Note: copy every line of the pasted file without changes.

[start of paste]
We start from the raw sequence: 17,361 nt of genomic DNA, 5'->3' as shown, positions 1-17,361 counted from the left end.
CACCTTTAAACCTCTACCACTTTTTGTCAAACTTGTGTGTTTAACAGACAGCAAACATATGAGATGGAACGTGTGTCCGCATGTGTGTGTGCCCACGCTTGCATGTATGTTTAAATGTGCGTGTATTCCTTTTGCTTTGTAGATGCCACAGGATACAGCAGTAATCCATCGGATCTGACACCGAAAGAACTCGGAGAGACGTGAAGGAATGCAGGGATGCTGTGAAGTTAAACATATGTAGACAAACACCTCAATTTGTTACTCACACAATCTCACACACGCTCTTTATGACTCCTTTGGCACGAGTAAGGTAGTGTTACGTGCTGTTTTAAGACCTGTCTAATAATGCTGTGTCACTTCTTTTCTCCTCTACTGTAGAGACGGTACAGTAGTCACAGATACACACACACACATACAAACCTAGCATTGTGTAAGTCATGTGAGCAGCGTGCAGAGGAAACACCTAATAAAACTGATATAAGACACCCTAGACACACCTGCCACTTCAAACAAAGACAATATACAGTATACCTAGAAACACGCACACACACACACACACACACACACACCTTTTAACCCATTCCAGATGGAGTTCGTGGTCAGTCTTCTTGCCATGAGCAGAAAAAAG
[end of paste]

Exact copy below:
We start from the raw sequence: 17,361 nt of genomic DNA, 5'->3' as shown, positions 1-17,361 counted from the left end.
CACCTTTAAACCTCTACCACTTTTTGTCAAACTTGTGTGTTTAACAGACAGCAAACATATGAGATGGAACGTGTGTCCGCATGTGTGTGTGCCCACGCTTGCATGTATGTTTAAATGTGCGTGTATTCCTTTTGCTTTGTAGATGCCACAGGATACAGCAGTAATCCATCGGATCTGACACCGAAAGAACTCGGAGAGACGTGAAGGAATGCAGGGATGCTGTGAAGTTAAACATATGTAGACAAACACCTCAATTTGTTACTCACACAATCTCACACACGCTCTTTATGACTCCTTTGGCACGAGTAAGGTAGTGTTACGTGCTGTTTTAAGACCTGTCTAATAATGCTGTGTCACTTCTTTTCTCCTCTACTGTAGAGACGGTACAGTAGTCACAGATACACACACACACATACAAACCTAGCATTGTGTAAGTCATGTGAGCAGCGTGCAGAGGAAACACCTAATAAAACTGATATAAGACACCCTAGACACACCTGCCACTTCAAACAAAGACAATATACAGTATACCTAGAAACACGCACACACACACACACACACACACACACCTTTTAACCCATTCCAGATGGAGTTCGTGGTCAGTCTTCTTGCCATGAGCAGAAAAAAG